The model of human agency that I have been developing here accepts the logic of sociobiology, but also sees its limits, and so gives back to us in reinvigorated terms the image of ourselves already entertained by the greatest of modern thinkers. [...] I suggest then, that the dual inheritance model provides us with a way of adding Darwin to this list, accepting the power of his thought without being forced to abandon the views we have inherited from our other great masters. It thus should be possible, following the ideas proposed here, to develop an anthropology that does justice to the biological, psychological, social, and cultural aspects of Homo sapiens without either excluding some aspects from consideration, or trying to reduce the genuine but partial autonomous agency proper to some realms to the explanatory hegemony of others. (Paul, 92)
About the Author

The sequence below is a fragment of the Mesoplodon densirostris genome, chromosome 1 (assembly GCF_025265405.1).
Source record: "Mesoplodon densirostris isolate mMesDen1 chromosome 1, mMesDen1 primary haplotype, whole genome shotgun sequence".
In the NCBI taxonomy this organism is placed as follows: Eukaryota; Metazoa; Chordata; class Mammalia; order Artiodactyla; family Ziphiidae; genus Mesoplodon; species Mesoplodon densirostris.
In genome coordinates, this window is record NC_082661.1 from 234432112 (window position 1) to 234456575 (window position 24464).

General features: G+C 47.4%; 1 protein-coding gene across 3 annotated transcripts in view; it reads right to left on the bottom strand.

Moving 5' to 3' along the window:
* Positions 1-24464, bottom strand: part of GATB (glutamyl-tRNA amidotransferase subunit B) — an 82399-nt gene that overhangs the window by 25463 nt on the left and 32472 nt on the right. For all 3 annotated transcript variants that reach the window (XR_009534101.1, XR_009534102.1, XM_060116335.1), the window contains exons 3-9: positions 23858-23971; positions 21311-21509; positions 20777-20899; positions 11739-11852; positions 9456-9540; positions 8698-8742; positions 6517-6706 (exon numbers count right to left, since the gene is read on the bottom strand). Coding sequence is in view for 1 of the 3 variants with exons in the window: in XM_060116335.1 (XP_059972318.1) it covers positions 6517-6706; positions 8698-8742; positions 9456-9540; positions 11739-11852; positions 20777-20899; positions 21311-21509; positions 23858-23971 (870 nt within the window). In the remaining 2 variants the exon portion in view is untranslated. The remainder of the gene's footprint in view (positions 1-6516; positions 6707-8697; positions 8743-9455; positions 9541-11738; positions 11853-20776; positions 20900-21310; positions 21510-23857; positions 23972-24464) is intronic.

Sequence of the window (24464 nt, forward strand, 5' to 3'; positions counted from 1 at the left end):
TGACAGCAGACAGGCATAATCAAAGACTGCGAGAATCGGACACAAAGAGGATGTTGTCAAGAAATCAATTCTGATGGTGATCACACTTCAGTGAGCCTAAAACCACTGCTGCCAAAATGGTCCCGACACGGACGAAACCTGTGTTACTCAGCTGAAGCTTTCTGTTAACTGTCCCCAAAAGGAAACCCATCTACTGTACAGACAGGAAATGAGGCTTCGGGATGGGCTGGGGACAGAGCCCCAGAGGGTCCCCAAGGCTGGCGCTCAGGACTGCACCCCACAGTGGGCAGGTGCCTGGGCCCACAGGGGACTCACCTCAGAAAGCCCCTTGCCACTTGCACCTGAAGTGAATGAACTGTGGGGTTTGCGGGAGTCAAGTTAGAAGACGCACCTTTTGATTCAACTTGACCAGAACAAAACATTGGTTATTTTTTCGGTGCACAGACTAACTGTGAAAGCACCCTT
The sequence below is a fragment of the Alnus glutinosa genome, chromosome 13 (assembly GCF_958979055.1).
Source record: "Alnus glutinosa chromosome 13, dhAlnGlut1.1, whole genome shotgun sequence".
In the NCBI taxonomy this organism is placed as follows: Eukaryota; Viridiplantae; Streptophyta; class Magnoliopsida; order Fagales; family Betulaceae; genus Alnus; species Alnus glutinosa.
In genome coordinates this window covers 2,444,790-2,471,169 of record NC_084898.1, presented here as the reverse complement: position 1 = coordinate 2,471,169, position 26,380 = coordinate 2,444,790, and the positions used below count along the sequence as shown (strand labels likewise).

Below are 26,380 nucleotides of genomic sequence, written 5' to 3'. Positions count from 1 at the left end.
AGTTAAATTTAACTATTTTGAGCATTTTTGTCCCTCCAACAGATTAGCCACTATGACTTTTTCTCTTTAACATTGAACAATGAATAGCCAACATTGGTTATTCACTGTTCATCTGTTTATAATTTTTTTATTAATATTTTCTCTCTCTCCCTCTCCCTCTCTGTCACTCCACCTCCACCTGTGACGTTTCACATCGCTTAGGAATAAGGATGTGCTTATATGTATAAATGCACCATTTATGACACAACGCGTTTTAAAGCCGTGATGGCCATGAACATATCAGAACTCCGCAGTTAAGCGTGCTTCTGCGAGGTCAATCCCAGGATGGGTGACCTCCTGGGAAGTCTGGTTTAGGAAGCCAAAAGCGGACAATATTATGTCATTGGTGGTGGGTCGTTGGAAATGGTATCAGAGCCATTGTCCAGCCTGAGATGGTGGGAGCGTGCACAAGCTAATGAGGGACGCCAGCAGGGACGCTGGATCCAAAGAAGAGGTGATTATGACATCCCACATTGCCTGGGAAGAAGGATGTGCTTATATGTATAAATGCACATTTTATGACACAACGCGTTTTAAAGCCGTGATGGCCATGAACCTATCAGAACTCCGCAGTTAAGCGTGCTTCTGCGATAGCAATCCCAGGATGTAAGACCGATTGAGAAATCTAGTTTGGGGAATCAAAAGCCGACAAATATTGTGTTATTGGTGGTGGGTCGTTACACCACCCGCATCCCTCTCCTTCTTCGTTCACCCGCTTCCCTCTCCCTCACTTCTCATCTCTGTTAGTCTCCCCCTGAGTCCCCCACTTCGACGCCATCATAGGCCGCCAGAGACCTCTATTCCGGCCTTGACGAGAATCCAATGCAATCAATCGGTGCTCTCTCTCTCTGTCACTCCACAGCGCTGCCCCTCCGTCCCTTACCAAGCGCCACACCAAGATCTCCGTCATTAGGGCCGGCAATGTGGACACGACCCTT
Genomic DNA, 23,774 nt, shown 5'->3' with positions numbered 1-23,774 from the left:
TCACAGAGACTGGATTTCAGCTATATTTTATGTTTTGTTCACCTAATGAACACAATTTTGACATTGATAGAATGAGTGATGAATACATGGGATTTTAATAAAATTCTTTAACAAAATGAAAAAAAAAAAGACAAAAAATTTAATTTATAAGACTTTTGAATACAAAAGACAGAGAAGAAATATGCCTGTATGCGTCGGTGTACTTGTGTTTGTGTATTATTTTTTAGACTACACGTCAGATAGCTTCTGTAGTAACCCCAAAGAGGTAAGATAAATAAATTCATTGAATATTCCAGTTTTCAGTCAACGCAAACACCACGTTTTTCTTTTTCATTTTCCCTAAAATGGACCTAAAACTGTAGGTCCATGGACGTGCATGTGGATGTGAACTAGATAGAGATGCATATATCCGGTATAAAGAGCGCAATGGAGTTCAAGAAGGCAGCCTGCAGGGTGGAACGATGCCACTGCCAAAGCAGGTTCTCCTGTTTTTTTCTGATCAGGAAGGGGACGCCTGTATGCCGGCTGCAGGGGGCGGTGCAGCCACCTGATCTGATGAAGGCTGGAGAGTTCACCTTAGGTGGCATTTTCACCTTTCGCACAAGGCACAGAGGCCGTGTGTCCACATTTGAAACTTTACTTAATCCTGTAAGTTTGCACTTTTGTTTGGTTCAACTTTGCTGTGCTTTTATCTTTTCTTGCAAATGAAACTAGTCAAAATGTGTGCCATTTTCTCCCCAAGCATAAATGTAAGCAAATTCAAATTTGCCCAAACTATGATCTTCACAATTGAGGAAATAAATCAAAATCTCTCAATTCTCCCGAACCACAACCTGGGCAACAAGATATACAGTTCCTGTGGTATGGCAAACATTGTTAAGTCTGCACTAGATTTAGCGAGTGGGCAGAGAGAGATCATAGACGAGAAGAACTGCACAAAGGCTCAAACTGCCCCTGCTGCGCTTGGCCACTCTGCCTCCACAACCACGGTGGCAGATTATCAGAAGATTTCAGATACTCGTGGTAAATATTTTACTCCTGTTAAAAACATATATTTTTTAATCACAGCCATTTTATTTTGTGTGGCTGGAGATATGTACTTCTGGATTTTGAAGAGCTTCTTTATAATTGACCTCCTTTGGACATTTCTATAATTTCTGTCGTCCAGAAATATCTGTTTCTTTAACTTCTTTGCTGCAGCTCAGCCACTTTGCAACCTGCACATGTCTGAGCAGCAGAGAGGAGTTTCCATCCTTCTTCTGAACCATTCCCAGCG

Robert A. Paul was educated at Harvard College ('63), where his field of concentration was history and literature, and at the University of Chicago, where he earned his M.A. in 1966 and his Ph.D. in 1970 in the field of cultural anthropology. His professional interests within anthropology include psychological anthropology, comparative religion, myth and ritual, and the ethnography of Nepal, Tibet, the Himalayas, and South and Central Asia. His extensive scholarly publications in these areas include The Tibetan Symbolic World (University of Chicago Press, 1982) and a special issue ofCultural Anthropology, "Biological and Cultural Anthropology at Emory University," which he edited. He served for many years as editor of ETHOS: Journal of the Society for Psychological Anthropology and was president of the Society for Cultural Anthropology from 1992-1994.After teaching appointments in anthropology at C.C.N.Y. and Queens College in the City University of New York, he came to Emory University in 1977 as associate professor in the Graduate Institute of Liberal Arts (I.L.A.), where he has now been a faculty member for twenty-four years. He helped establish Emory's Anthropology Department in 1979 and served as its first acting chair. He holds a joint appointment in that department. He has also served two separate terms as director of the I.L.A. In 1986, he was named Charles Howard Candler Professor of Anthropology and Interdisciplinary Studies.In 1987, Dean Paul began clinical training at the Emory University Psychoanalytic Institute, located in the Psychiatry Department of Emory's School of Medicine. He graduated in 1992 and was certified by the Board on Professional Standards of the American Psychoanalytic Association in 1997. He maintains a private clinical practice and holds an appointment as associate professor in the Department of Psychiatry and Behavioral Sciences. In 1997, he established Emory's widely recognized Psychoanalytic Studies Program and, in 2000, received Emory's Crystal Apple Award for his graduate teaching in that program.His book, Moses and Civilization: The Meaning Behind Freud's Myth (Yale University press, 1996), received the Heinz Hartmann Award in Psychoanalysis, the L. Bryce Boyer Award in Psychological Anthropology, and the National Jewish Book Award in the area of Jewish Thought.In the fall of 2000, Robert A. Paul was selected, after a national search, to be dean of the Graduate School of Arts and Sciences at Emory, and, in the spring of 2001, after an internal search, he was selected as interim dean of Emory College for a two-year term beginning in June 2001. After a national search, he was selected as dean of Emory College in May 2003 and held this position until May 2010.